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Mounira AL SOLH, Reclining Man with Sculpture 4, 2008- 2014, mixed media on canvas, 205.5 × 160.5 cm, unique. Courtesy of the artist & SFEIR-SEMLER GALLERY, Hamburg/ Beirut.
Mounira AL SOLH, Reclining Man with Sculpture 3, 2008-2014, mixed media on canvas, 205.5 × 150 cm, unique. Courtesy of the artist & SFEIR-SEMLER GALLERY, Hamburg/ Beirut.
Mounira AL SOLH, Reclining Man with Sculpture 2, 2008-2014, mixed media on canvas, 205.5 × 150 cm, unique. Courtesy of the artist & SFEIR-SEMLER GALLERY, Hamburg/ Beirut.
Mounira AL SOLH, Reclining Man with Sculpture 1, 2008-2014, mixed media on canvas, 210 × 158.5 cm, unique. Courtesy of the artist & SFEIR-SEMLER GALLERY, Hamburg/ Beirut.









Mounira AL SOLH

Reclining Man with Sculpture 1

In 2007, His Holiness Mar Nasrallah Boutros Sfeir was commissioned to make a performance at the Giardini during the Venice Biennial. His Holiness declared that for the performance to succeed four people should be disguised like him, and should walk in the Giardini. The performance consisted of him with the four-disguised people to group at a certain point, and to look all together at the same direction, at the same precise point (that we won’t know about) and in the exact same time. If anyone films them or records them in the act of looking at the same point, the performance will be considered a failure.

Reclining Man with Sculpture 2

After the July 2006 war in Lebanon, Mahmoud Ahmadinejad, the 6th President of the Iranian Republic, invited Hassan Nasrallah, chief of Hizbollah, to Tehran for a three-day vacation. As soon as Nasrallah arrived, Ahmadinejad took him to the Tehran Museum of Contemporary Art. 

Here we see them fervently discussing “Reclining Man with Sculpture”, a painting by Francis Bacon. They were talking about its deep green background and the position of the man on the sofa. While Ahmadinejad expressed his appreciation for the green background, Nasrallah objected, arguing that had the white not been there, the green would have been just too dark and boring. Deep down, he thought that the painting looks better in its online picture than in its original form hanging in the Tehran Museum. “What saves this painting is the fact that the man isn’t looking at the sculpture,” mused Nasrallah.

Reclining Man with Sculpture 3

Rafic Hariri, the Lebanese Prime Minister who was assassinated on the 14th of February 2005, once made his then five-year-old son Saad took an intensive, two-month private painting lesson with Willem De Kooning. After Rafic Hariri got assassinated, Saad was elected to his father’s place in the Lebanese Parliament.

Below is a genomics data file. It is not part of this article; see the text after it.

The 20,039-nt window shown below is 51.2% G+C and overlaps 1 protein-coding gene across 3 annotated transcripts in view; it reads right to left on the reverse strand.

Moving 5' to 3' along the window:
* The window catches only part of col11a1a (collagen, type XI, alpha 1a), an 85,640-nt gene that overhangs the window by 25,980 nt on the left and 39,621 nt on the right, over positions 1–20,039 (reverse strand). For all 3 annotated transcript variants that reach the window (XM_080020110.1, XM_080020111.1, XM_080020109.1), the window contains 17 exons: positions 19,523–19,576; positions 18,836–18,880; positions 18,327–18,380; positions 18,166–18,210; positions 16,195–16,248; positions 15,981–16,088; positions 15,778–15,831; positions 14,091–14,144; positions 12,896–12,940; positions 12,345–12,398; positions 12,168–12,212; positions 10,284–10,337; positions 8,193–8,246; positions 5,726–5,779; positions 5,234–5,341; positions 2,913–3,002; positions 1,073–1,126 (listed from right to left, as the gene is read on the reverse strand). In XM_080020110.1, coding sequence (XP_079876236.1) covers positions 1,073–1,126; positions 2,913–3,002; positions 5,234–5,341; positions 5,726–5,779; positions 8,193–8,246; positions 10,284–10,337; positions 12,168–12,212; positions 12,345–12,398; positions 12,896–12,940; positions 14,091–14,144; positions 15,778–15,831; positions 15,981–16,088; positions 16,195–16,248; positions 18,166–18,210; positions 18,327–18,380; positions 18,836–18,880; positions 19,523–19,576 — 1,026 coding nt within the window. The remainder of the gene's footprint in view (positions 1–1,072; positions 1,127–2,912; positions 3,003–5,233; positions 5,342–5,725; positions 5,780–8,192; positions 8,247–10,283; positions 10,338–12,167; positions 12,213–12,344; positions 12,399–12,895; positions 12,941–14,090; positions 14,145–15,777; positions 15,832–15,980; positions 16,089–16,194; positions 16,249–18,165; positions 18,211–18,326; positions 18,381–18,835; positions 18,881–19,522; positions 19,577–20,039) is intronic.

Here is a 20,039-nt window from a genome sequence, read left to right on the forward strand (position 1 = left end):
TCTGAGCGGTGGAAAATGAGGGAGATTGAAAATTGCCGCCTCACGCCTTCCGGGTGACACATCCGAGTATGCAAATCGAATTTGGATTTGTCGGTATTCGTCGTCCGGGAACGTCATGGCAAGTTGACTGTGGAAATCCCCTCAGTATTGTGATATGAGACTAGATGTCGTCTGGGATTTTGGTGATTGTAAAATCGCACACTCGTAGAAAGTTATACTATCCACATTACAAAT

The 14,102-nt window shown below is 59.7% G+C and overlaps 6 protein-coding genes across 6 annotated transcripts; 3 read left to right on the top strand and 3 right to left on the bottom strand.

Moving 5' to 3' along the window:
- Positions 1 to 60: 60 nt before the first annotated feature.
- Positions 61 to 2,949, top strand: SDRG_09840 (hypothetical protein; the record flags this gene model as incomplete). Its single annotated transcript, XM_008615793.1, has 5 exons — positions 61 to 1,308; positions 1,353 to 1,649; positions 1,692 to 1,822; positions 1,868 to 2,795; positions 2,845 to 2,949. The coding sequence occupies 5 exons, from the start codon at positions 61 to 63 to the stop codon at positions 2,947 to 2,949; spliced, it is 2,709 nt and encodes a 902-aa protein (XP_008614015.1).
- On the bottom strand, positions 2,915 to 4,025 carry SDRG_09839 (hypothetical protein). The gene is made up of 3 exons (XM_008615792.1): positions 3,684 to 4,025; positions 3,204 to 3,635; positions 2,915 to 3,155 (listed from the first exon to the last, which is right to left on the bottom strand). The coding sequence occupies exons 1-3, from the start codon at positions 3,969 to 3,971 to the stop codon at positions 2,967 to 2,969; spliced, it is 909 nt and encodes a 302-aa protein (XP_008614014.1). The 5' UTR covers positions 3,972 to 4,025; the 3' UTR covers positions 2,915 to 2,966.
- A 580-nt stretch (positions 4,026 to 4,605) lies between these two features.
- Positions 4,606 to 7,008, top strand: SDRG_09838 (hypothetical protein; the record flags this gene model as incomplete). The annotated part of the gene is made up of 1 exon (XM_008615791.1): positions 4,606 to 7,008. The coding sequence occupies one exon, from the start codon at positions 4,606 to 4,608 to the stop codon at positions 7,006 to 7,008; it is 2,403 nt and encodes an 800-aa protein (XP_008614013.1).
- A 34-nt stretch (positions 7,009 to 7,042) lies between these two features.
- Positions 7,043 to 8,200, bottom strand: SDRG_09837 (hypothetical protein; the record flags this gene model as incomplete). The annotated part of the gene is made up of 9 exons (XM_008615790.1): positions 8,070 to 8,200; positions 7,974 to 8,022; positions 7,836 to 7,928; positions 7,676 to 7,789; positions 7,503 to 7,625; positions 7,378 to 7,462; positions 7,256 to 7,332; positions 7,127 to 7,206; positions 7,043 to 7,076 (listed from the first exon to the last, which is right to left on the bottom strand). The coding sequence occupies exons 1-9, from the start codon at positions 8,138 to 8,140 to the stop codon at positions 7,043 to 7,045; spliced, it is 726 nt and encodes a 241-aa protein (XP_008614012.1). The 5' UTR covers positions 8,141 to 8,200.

Here, the two-month course has just ended, and Rafic Hariri took little Saad by the hand to thank Willem De Kooning and offer him some flowers: 

“Try to tell him thank you in Dutch just like I taught you, then kiss him and smile with all your heart.” said Rafic Hariri to his son.
“But dad, I don’t like to paint with him. He forces me to use a thick brush and the skin colors!” Said Saad.

Reclining Man with Sculpture 4

At a furniture design gallery in Paris, Randa Berri, Vice President of the National Commission for Lebanese Women was trying to convince her husband Nabih Berri, speaker of the Lebanese parliament since 1992, to buy her a dozen Rietveld Chairs for her living room. 

She planned to invite some important women from the United Arab Emirates to discuss Postmodernism in the Arab World and China. 

In the furniture design gallery, they argued as Randa Berri sit on one of the chairs:

“I don’t want them to come and see our gold and white couches!”
-“Why not? What’s wrong with our couches? If you want to prove to them that you love art, why don’t we buy a painting for the living room instead of those uncomfortable chairs?” Nabih Berri objected. 
“I like the Rietveld chair because it is low, and alludes to our Arab origins, how we like to sit on a low level!”
- “But it’s uncomfortable. Rietveld designed it especially for tall people. Those who have bodies bigger than ours! And its colors are like those you’d find in a kindergarten; they lack elegance!”
“Since when are you the authority on elegance?”
- “They should have been white and gold.”

Mounira AL SOLH

Born in 1978, Beirut, Lebanon 
Lives and works between Beirut, Lebanon and Amsterdam, the Netherlands. 


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